Some localities use LVRR more aggressively. They get the following outcomes:
#1. Decreasing the cost of land
Land prices reflect the benefits that individuals expect to obtain from owning it. Taxing land values more heavily diminishes ownership benefits, lowering the price prospective buyers will pay.
#2. Reduced taxes on privately developed building values.
This lowers the cost of building construction, improvement, and maintenance. (This is beneficial to both citizens and companies.)
#3. Taxes that are understandable, justifiable, and equal.
Landowners pay in proportion to the benefits obtained by the public.
#4. Reduced sprawl
Taxes are higher where land values are high, encouraging development on these places to produce revenue to pay the tax. High-value sites are located near current infrastructure assets (e.g., parks, transit, etc.), and this is where we want development to take place. Increased growth near existing infrastructure relieves development pressure in remote areas, resulting in less sprawl. Compact cities necessitate less infrastructure investments. They are more environmentally and fiscally sustainable.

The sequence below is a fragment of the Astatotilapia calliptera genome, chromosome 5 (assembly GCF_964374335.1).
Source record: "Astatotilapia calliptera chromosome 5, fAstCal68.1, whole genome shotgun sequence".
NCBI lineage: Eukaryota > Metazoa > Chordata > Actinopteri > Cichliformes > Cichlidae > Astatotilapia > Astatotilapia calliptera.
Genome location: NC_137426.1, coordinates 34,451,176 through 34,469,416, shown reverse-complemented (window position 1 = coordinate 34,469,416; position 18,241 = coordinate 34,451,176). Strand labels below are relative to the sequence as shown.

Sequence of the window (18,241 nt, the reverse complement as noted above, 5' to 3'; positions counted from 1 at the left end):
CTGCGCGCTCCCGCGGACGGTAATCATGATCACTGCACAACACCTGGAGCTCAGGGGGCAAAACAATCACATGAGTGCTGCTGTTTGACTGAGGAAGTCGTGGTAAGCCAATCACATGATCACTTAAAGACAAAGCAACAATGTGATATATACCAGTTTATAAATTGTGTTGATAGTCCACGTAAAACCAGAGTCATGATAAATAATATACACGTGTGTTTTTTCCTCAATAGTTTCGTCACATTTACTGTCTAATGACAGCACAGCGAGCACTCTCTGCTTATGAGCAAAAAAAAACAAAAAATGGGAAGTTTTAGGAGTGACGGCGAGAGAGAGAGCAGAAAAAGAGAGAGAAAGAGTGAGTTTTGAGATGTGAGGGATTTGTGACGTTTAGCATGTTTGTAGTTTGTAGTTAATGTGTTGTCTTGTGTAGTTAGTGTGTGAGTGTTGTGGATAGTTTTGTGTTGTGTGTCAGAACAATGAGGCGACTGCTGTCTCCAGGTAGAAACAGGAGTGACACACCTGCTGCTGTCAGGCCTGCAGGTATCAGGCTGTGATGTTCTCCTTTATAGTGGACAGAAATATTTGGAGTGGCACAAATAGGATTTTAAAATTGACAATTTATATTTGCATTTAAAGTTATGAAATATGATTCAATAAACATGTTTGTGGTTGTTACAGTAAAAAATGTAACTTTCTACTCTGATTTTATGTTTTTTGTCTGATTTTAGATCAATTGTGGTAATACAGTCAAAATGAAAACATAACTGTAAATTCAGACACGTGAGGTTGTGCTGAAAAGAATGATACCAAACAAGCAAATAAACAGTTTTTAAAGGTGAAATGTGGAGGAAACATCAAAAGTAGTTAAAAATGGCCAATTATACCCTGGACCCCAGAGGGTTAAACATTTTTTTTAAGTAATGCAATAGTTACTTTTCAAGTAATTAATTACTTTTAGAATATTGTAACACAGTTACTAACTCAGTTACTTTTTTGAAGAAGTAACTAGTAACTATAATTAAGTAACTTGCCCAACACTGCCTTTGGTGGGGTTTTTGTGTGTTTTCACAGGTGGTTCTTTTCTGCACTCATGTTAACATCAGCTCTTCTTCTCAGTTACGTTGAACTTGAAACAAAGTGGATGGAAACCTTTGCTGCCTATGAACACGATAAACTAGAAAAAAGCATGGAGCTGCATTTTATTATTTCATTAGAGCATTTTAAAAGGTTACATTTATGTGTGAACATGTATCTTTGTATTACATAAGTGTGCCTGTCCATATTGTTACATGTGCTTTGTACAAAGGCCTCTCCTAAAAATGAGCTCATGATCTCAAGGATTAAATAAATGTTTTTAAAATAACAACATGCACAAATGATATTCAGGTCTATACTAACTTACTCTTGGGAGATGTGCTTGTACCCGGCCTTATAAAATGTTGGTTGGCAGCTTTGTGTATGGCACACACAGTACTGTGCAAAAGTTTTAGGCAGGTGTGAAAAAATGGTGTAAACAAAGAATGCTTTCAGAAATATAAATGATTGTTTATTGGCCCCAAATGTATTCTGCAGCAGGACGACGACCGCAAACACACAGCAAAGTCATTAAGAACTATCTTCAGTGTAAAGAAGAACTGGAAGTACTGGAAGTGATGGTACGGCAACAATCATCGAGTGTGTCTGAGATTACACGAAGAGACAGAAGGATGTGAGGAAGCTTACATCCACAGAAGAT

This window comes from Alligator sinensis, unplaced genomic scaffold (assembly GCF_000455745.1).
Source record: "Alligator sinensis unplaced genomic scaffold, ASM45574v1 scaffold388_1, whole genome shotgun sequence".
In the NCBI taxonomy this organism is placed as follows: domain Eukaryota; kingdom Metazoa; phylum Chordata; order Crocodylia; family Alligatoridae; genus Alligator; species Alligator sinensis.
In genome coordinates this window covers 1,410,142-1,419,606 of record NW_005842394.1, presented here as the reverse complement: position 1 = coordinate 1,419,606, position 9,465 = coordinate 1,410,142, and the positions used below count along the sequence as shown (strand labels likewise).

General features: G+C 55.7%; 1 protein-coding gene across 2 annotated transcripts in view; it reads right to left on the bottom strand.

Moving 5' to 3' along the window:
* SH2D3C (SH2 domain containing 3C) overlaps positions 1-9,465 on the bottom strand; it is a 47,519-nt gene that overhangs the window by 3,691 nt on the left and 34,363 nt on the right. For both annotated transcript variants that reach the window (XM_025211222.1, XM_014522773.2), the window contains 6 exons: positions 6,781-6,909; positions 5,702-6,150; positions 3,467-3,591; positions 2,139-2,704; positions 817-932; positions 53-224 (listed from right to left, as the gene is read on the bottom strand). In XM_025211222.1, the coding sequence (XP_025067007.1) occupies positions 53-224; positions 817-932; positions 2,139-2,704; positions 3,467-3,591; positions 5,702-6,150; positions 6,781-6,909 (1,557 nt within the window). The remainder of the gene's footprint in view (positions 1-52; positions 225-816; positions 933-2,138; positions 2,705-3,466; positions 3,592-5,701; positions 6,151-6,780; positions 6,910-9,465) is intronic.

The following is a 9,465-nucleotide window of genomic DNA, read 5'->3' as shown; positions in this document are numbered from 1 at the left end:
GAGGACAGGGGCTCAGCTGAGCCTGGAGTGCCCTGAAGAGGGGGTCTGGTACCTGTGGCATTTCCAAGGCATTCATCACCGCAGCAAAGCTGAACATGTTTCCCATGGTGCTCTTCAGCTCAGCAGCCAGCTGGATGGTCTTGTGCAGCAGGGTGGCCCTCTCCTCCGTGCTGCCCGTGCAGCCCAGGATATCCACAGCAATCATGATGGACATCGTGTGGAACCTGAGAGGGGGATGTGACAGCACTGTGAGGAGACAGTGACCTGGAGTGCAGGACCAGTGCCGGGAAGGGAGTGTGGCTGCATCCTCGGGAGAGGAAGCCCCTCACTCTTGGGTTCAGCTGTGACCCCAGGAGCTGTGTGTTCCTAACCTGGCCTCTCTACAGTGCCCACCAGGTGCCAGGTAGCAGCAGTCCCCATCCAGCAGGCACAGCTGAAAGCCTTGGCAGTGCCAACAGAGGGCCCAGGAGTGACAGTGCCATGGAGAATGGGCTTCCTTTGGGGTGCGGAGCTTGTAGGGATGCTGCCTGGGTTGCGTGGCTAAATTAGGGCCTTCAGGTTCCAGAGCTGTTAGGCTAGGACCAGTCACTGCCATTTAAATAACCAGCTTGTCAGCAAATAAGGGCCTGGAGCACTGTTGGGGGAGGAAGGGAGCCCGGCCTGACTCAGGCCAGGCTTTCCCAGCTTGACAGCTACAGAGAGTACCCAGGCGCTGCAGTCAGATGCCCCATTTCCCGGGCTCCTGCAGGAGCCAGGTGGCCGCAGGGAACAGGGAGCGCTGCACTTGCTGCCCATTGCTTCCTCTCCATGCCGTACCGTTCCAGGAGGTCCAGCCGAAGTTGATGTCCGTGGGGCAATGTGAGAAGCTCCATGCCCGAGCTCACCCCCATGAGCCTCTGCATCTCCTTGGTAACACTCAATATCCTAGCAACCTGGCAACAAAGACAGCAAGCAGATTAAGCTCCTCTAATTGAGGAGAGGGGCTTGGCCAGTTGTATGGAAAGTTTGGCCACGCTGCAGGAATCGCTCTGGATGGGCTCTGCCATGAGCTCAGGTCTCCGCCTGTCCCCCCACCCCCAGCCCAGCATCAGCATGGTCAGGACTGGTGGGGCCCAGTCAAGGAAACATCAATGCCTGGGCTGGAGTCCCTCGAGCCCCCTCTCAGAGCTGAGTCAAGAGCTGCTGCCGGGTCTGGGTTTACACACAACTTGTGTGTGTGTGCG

If done right, land speculation can be an excellent real estate investment strategy. Due diligence and strategy, like with any real estate investment, are the linchpins of making sound financial decisions. Land speculation is no exception.
Land speculation takes time and patience, and it is not for the investor looking for a quick buck, but for those with long-term vision and patience.
Due diligence and a solid strategy are two methods to improve your chances of investing in a property that will pay dividends in the future. Before you decide whether land speculation is correct for you, you must first grasp the benefits and drawbacks.